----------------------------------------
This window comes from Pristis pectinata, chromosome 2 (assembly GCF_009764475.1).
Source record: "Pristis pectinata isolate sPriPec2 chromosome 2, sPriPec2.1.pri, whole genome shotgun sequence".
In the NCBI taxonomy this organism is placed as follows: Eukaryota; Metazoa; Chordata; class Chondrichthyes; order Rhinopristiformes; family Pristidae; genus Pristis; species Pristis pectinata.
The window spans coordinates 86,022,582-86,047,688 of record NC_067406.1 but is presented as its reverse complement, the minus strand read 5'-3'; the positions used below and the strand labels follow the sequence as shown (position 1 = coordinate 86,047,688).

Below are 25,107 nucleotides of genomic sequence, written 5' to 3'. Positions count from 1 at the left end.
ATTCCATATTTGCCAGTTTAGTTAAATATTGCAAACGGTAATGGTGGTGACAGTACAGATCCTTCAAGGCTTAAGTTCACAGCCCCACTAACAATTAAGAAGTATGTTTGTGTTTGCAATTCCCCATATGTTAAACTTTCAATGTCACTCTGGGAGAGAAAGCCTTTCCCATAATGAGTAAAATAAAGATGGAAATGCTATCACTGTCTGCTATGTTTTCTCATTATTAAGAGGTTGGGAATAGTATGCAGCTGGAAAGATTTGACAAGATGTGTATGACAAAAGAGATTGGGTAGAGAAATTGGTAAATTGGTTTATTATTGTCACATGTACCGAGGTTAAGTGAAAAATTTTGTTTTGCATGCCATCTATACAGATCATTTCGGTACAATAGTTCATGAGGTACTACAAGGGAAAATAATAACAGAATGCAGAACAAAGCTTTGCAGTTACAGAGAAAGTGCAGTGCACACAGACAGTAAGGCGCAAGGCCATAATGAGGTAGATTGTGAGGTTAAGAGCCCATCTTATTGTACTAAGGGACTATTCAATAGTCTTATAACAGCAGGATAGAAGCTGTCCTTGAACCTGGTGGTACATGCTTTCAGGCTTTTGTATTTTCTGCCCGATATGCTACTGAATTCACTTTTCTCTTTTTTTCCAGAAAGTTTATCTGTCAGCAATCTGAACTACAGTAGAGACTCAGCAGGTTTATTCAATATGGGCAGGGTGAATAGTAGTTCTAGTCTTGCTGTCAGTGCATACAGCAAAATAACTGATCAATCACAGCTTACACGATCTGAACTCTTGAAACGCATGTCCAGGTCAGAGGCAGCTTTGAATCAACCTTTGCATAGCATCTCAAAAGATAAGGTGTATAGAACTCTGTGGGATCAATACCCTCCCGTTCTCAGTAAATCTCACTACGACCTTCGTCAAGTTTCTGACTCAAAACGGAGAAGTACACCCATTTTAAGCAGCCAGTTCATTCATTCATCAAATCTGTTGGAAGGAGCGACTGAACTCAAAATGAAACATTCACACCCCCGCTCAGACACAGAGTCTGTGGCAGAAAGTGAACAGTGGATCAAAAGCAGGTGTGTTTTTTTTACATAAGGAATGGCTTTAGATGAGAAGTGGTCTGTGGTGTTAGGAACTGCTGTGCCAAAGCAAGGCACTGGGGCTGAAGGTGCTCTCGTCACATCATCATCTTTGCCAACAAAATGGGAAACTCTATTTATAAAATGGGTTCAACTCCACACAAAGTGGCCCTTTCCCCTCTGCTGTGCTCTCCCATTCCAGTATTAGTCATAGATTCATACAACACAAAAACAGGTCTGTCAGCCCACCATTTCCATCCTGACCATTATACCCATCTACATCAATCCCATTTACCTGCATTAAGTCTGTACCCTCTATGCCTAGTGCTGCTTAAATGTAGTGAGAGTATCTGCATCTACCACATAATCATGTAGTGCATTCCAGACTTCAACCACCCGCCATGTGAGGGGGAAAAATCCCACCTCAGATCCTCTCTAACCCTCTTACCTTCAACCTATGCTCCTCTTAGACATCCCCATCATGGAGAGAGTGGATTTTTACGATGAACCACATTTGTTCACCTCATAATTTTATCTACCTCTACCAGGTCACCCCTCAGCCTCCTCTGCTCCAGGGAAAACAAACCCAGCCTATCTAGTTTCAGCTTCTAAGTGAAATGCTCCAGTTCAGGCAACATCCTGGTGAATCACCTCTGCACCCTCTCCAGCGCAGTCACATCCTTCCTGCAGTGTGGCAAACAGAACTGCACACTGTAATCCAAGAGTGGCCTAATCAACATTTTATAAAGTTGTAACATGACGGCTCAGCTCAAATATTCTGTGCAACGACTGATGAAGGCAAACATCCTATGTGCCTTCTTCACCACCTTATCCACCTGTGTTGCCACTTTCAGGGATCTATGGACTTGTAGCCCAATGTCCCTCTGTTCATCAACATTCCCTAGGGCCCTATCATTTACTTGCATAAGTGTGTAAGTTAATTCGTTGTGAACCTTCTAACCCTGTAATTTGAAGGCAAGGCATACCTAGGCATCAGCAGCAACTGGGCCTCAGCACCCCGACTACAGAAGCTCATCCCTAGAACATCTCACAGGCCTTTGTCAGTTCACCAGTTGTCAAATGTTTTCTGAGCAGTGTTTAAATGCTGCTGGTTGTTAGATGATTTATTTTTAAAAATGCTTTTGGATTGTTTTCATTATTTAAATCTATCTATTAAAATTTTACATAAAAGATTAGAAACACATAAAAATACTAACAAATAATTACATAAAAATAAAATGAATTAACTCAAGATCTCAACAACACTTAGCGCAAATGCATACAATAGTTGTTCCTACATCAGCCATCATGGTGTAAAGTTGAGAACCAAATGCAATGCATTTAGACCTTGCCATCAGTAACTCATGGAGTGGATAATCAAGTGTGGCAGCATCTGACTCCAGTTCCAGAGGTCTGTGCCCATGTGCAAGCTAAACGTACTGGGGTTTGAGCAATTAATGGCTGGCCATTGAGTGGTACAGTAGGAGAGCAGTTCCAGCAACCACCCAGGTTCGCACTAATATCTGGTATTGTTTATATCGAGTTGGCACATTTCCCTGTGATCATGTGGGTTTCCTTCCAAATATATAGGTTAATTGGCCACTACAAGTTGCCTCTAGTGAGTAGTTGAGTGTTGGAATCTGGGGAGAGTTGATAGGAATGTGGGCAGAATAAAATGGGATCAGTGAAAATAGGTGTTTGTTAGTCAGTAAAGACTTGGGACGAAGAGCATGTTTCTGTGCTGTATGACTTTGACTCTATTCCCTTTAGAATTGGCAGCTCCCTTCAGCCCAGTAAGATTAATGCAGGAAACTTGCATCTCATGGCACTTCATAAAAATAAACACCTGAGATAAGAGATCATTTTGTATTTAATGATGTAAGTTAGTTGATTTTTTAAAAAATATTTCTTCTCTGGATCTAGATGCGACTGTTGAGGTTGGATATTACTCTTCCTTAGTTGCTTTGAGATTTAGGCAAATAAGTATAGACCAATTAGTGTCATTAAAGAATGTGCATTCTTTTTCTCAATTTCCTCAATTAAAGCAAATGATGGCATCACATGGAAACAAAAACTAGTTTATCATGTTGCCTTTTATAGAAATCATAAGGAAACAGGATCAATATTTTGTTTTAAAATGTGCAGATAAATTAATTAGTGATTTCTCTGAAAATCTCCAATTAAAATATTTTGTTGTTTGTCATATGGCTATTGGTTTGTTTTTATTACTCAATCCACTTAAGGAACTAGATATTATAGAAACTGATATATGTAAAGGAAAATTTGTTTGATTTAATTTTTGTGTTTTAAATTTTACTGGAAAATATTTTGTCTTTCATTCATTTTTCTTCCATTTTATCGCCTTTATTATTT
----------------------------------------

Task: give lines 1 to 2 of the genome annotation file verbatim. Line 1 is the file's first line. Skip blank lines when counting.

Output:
This window comes from Pristis pectinata, chromosome 2 (assembly GCF_009764475.1).
Source record: "Pristis pectinata isolate sPriPec2 chromosome 2, sPriPec2.1.pri, whole genome shotgun sequence".